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12. Syphilis: From the "Great Pox" to the Modern Version

Epidemics in Western Society Since 1600 (HIST 234) There is a longstanding debate over the origins of syphilis, in which arguments over how the disease arrived in Europe have historically been linked to racist and xenophobic ideologies as well as to scientific and historical research. Whatever its provenance, the major syphilis epidemic of the late sixteenth and early seventeenth centuries spread in the train of war, alongside Charles VIII of France's armies. Syphilis was distinguished both by its catholicity, targeting kings as well as paupers, and its mode of transmission. The disease's evident contagiousness served both as grist for a religious interpretation, emphasizing asceticism and divine punishment, and as a major challenge to the humoral theory of disease. 00:00 - Chapter 1. Comparative Questions about Diseases 12:37 - Chapter 2. Syphilis: Background 17:30 - Chapter 3. Origins 29:16 - Chapter 4. Etiology and Symptomatology 36:15 - Chapter 5. Societal Effects Complete course materials are available at the Open Yale Courses website: This course was recorded in Spring 2010.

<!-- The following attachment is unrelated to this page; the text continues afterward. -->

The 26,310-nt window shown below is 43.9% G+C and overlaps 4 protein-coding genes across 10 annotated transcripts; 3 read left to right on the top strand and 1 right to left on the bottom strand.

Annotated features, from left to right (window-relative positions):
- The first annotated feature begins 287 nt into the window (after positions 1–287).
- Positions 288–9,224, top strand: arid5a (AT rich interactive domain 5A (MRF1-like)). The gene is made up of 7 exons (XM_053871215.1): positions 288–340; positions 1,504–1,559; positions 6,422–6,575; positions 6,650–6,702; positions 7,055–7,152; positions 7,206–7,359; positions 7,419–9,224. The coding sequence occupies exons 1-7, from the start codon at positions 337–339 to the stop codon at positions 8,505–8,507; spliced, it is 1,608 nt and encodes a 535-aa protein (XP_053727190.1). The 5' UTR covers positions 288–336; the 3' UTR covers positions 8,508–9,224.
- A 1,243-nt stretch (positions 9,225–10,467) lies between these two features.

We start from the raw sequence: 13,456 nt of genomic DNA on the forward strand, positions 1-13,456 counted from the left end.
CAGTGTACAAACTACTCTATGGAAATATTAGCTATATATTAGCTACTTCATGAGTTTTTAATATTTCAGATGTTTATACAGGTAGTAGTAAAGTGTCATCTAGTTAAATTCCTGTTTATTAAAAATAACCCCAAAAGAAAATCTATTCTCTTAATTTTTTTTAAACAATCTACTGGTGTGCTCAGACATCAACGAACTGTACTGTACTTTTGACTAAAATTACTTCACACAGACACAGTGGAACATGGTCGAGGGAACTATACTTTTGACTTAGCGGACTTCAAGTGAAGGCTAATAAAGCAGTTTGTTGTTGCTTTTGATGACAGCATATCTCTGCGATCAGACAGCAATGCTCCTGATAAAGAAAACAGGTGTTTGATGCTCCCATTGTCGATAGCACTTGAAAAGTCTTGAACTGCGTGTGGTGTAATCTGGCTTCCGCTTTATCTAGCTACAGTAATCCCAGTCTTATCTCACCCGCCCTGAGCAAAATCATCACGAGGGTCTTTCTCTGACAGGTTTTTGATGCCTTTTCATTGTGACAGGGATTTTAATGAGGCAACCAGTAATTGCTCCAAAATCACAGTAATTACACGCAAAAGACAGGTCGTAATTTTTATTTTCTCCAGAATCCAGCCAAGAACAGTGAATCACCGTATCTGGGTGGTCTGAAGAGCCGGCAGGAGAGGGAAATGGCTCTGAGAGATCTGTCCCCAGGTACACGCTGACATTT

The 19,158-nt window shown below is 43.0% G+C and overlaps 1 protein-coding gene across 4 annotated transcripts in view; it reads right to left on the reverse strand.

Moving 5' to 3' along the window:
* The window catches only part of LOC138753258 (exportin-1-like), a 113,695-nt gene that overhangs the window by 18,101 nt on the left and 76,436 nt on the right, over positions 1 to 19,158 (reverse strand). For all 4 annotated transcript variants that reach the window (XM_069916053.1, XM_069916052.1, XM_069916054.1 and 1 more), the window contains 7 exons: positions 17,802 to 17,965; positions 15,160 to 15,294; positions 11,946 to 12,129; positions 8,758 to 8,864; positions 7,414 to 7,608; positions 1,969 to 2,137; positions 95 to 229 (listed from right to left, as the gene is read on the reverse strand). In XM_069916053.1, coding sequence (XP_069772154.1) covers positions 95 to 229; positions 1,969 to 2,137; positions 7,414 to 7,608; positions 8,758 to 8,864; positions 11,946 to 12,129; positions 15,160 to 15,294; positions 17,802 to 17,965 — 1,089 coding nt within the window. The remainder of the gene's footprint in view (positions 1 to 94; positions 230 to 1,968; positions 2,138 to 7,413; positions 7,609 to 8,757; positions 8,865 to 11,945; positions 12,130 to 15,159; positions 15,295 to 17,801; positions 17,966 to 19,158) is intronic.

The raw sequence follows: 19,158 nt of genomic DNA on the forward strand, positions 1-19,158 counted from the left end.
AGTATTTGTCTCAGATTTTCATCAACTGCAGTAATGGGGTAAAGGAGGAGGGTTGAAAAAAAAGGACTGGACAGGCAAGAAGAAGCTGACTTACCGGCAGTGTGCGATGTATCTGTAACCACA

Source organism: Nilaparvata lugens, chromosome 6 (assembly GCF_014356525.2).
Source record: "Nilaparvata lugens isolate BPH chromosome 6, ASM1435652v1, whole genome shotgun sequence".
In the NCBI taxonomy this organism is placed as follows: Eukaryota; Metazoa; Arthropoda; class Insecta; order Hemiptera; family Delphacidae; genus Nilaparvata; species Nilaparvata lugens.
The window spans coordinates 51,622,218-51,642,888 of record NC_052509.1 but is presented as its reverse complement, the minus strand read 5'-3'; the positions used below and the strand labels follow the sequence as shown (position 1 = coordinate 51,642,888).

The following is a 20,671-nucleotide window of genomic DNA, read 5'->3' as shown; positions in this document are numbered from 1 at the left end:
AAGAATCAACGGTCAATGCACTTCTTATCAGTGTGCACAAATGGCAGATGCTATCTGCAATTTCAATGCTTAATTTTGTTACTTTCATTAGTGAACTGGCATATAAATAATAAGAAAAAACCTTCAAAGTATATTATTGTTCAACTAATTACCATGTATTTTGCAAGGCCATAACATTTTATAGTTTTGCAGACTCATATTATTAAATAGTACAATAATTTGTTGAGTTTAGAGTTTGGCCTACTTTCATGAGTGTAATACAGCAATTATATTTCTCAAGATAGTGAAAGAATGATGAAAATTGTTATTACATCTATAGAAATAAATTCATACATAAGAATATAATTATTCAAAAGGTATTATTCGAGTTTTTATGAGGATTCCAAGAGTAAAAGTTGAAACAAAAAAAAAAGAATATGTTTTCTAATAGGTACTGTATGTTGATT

Length: 49:18


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